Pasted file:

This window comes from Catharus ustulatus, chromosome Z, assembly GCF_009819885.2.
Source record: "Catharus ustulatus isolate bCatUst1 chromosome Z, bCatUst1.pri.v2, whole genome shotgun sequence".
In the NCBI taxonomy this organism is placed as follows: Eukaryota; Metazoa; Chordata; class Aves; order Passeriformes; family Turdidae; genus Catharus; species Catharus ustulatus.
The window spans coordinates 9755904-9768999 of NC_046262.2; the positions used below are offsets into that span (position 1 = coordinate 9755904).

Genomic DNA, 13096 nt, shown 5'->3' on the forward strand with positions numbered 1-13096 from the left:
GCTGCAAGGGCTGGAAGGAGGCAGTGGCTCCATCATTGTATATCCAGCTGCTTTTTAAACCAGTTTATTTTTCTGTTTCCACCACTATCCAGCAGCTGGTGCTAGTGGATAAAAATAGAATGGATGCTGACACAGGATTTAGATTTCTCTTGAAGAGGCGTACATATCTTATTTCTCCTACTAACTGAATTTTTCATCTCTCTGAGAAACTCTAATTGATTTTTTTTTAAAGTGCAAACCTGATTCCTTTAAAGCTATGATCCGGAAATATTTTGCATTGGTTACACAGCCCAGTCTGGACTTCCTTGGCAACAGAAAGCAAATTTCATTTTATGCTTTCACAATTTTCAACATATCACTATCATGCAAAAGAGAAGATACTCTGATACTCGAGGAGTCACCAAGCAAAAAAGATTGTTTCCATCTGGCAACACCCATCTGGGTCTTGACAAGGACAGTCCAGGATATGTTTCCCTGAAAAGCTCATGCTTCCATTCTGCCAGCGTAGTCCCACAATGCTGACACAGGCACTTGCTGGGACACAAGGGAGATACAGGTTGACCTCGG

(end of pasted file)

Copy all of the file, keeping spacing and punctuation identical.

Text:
This window comes from Catharus ustulatus, chromosome Z, assembly GCF_009819885.2.
Source record: "Catharus ustulatus isolate bCatUst1 chromosome Z, bCatUst1.pri.v2, whole genome shotgun sequence".
In the NCBI taxonomy this organism is placed as follows: Eukaryota; Metazoa; Chordata; class Aves; order Passeriformes; family Turdidae; genus Catharus; species Catharus ustulatus.
The window spans coordinates 9755904-9768999 of NC_046262.2; the positions used below are offsets into that span (position 1 = coordinate 9755904).

Genomic DNA, 13096 nt, shown 5'->3' on the forward strand with positions numbered 1-13096 from the left:
GCTGCAAGGGCTGGAAGGAGGCAGTGGCTCCATCATTGTATATCCAGCTGCTTTTTAAACCAGTTTATTTTTCTGTTTCCACCACTATCCAGCAGCTGGTGCTAGTGGATAAAAATAGAATGGATGCTGACACAGGATTTAGATTTCTCTTGAAGAGGCGTACATATCTTATTTCTCCTACTAACTGAATTTTTCATCTCTCTGAGAAACTCTAATTGATTTTTTTTTAAAGTGCAAACCTGATTCCTTTAAAGCTATGATCCGGAAATATTTTGCATTGGTTACACAGCCCAGTCTGGACTTCCTTGGCAACAGAAAGCAAATTTCATTTTATGCTTTCACAATTTTCAACATATCACTATCATGCAAAAGAGAAGATACTCTGATACTCGAGGAGTCACCAAGCAAAAAAGATTGTTTCCATCTGGCAACACCCATCTGGGTCTTGACAAGGACAGTCCAGGATATGTTTCCCTGAAAAGCTCATGCTTCCATTCTGCCAGCGTAGTCCCACAATGCTGACACAGGCACTTGCTGGGACACAAGGGAGATACAGGTTGACCTCGG